The new AutoIt packer tool code found online contains the ability to propagate via removable drives, has installation routines and checks installed antivirus software on the system. Furthermore, its code has garbage codes and obfuscated  functions to make it harder to analyze. And while these malware (TSPY_CHISBURG.A and TSPY_EUPUDS.A) are old, they remain to be an effective means to steal information especially with the added capability of the AutoIt packer.

    With the incorporation of malware to a scripting language such as AutoIt, it makes analysis arduous especially if there is no decompiler that can aid in the analysis.  AutoIt is also used by normal applications, thus there is need for malware which are compressed to be unpacked so as to get only the malicious routines/behavior.

    To avoid these malware, we advise users to be wary of the email messages they receive and avoid executing the attachment(s) that goes along with them. Users are also encouraged to regularly update their systems and anti-malware software to ensure protection. Trend Micro detects and deletes all the malware reported in this post through the Smart Protection Network.

    With additional insights from Rika Gregorio.

     
    Posted in Malware | Comments Off



    In 2010, we noted CARBERP’s noteworthy features, including its capability to install itself without Administrator Privileges, effectively defeating Windows 7 and Vista’s User Account Control (UAC) feature. In 2012, however, a positive turn of events occurred as 8 individuals involved with CARBERP operations were arrested by Russia’s Ministry of Internal Affairs. This arrest should have put the final nail into CARBERP’s coffin.

    But just recently, CARBERP is making news again, with an improved (and costly) versions and mobile app variants available in the wild.

    Detected as BKDR_CARBERP.MEO, this malware downloads new plugins to complement its information stealing routines, including vnc.plug and vncdll.plug that help a possible attacker to remotely access an infected system and Ifobs.plug used in monitoring Internet banking.

    This backdoor also connects to certain control-and-command (C&C) servers to get commands from a possible remote user. Like other CARBERP variants, it targets Russian banks.

    In an attempt to take advantage of the growing number of mobile device users, mobile versions of CARBERP were also found on certain app providers including Google Play (first seen around December last year). These apps (detected as ANDROIDOS_CITMO.A) check for specific SMS messages like authentication codes sent by banks and forward this to a remote server.

    Read the rest of this entry »

     



    Shylock malware which spreads via Skype is not the only threat that users should be worried about. We found another worm that takes advantage of Skype to spread copies of itself.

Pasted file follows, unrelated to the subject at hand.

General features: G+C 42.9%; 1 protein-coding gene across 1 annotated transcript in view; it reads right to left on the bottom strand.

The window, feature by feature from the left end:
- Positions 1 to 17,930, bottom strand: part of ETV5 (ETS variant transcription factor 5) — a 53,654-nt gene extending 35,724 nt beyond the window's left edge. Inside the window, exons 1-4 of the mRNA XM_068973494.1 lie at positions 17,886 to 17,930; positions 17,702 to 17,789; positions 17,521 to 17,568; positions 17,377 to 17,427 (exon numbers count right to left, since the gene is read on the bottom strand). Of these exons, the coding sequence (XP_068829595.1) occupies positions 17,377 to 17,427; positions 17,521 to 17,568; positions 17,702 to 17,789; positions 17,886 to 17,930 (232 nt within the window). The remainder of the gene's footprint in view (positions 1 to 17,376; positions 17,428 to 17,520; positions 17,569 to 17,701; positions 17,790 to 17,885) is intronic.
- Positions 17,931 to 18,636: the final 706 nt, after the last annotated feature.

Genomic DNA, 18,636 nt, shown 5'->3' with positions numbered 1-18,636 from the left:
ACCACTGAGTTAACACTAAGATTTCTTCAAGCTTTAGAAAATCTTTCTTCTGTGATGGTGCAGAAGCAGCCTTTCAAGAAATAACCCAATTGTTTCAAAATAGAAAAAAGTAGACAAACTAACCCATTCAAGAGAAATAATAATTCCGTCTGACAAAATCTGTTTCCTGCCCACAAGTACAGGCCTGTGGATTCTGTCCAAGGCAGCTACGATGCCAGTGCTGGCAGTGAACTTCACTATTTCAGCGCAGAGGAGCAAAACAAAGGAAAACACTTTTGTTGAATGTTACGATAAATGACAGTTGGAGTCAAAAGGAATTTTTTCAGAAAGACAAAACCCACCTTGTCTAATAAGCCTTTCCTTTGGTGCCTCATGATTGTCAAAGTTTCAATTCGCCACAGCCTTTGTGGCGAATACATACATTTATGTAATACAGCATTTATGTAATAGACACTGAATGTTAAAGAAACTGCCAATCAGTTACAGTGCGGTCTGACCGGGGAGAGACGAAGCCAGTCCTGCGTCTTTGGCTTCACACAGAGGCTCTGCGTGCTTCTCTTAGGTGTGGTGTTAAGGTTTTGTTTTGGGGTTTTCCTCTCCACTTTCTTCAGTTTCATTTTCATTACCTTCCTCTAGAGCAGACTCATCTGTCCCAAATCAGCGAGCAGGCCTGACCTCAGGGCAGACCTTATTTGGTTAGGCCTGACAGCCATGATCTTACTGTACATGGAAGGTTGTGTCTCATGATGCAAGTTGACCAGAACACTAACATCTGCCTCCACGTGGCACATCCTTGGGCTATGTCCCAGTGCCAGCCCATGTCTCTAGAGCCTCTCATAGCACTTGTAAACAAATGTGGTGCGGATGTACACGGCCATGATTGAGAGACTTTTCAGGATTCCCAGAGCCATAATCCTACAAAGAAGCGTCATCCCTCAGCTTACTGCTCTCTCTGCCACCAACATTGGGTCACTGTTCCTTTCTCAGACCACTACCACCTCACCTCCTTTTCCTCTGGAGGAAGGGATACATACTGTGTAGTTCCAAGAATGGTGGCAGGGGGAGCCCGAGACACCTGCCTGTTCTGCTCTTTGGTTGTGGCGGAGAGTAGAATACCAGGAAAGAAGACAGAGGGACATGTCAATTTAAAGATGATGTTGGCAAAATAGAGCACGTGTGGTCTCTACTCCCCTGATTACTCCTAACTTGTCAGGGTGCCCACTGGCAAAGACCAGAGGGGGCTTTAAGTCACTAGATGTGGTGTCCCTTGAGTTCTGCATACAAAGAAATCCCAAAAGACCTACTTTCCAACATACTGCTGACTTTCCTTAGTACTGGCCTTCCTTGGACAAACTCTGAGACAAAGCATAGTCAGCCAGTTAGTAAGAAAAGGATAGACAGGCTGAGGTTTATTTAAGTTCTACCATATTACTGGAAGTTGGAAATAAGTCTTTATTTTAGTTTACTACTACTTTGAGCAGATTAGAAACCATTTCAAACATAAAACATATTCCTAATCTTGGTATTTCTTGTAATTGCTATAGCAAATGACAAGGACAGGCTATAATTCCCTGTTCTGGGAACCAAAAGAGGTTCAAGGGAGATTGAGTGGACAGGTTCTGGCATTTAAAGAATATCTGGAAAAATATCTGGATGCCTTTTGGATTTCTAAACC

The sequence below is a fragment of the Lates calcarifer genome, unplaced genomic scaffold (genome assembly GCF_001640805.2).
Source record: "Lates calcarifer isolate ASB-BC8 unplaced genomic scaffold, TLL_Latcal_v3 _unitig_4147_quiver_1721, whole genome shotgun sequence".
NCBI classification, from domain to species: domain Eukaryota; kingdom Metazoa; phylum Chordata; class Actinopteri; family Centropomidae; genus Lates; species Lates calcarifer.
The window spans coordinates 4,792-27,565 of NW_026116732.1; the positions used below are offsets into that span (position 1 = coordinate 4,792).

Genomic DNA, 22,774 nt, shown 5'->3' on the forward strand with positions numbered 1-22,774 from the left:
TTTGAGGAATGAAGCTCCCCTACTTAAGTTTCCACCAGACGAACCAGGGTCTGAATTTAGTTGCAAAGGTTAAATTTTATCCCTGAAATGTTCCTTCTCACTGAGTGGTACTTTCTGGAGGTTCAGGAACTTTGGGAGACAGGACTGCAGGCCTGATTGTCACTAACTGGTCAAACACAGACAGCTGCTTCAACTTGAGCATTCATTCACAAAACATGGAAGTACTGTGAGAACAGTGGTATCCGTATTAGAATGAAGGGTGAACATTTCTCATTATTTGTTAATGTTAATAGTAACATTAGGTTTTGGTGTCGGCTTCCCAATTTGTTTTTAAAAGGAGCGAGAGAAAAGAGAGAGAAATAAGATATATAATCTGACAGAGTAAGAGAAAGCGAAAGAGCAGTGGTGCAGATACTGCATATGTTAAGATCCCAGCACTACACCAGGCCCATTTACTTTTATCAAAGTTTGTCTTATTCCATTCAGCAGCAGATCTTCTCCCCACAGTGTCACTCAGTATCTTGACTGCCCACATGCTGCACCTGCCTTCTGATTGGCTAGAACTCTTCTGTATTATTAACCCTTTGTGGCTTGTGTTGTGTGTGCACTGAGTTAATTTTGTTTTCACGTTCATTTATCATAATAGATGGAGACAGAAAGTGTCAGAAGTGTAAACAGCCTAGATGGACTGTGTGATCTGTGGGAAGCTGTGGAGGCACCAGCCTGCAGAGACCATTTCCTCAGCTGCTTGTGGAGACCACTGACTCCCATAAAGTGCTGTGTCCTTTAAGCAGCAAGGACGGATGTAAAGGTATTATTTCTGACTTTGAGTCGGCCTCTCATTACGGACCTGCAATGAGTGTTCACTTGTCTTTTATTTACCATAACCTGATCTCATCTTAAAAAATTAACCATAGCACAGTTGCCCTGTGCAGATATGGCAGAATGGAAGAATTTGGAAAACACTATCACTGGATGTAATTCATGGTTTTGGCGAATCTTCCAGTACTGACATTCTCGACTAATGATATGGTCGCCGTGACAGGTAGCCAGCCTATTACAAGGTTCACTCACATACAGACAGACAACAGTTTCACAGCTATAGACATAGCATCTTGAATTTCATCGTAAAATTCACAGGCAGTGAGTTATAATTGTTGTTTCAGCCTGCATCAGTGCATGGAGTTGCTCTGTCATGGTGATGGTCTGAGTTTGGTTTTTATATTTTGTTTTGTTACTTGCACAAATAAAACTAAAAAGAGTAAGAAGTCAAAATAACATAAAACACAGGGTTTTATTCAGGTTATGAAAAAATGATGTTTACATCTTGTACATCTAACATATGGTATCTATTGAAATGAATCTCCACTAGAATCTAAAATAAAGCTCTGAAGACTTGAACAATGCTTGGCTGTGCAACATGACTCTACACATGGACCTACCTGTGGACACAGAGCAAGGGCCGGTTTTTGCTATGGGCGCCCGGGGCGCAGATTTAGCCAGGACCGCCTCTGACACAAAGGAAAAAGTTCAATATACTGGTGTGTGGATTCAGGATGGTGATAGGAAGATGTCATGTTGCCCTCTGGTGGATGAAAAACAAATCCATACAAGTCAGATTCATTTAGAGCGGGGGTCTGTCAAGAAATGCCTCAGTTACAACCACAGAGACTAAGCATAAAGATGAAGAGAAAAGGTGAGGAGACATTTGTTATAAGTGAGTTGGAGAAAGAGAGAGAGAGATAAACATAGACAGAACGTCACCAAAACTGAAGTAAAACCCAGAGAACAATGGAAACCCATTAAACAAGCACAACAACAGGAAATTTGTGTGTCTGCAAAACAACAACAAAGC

Reports of Shylock malware found on certain Skype messages was a hot topic last week. We looked into the related samples and based on our analysis, the malware (detected as WORM_BUBLIK.GX) downloads and loads additional plugins that include {C&C}/files/010-update-vl0d3/msg.gsm (detected as WORM_KEPSY.A). Once executed, this malicious plugin has the ability to clear Skype message history.

    The other threat we found on Skype, detected as WORM_PHORPIEX.JZ, drops copies of itself in all removable drives. Similar to WORM_BUBLIK.GX, users may encounter this threat as a Skype message with links to the malware. WORM_PHORPIEX.JZ connects to specific Internet Relay Chat (IRC) servers and joins the channel #go. It also downloads and executes other malware onto the system and sends email messages containing an attachment, which is actually a copy of itself.

    WORM_PHORPIEX.JZ also downloads the plugin WORM_PESKY.A, which generates the Skype message containing the following details:

    WORM_PESKY-A

    We looked into the number of infections for WORM_PHORPIEX using Trend Micro™ Smart Network Protection™ feedback and found out that 83% of infected machines came from Japan.

    Read the rest of this entry »

     
    Posted in Malware, Spam | Comments Off



    Iran CERT recently announced that it uncovered a possible targeted attack using a malware that wipes files that will run on certain predefined time frame. They noted its efficiency in performing its routines despite its simplistic design.

    The way this malware was created was also deemed unusual, as the author wrote a series of batch files then used a utility to convert it into an executable file.

    Detected by Trend Micro as TROJ_BATWIPER.A, we found that this Trojan is designed to delete files found on the desktop and drives D to I, particularly those that run on these specific dates:

    • December 10-12, 2012
    • January 21-23, 2013
    • May 6-8, 2013
    • July 22-24, 2013
    • November 11-13, 2013
    • February 3-5, 2014
    • May 5-7, 2014
    • August 11-13, 2014
    • February 2-4, 2015

    Read the rest of this entry »

     
    Posted in Targeted Attacks | Comments Off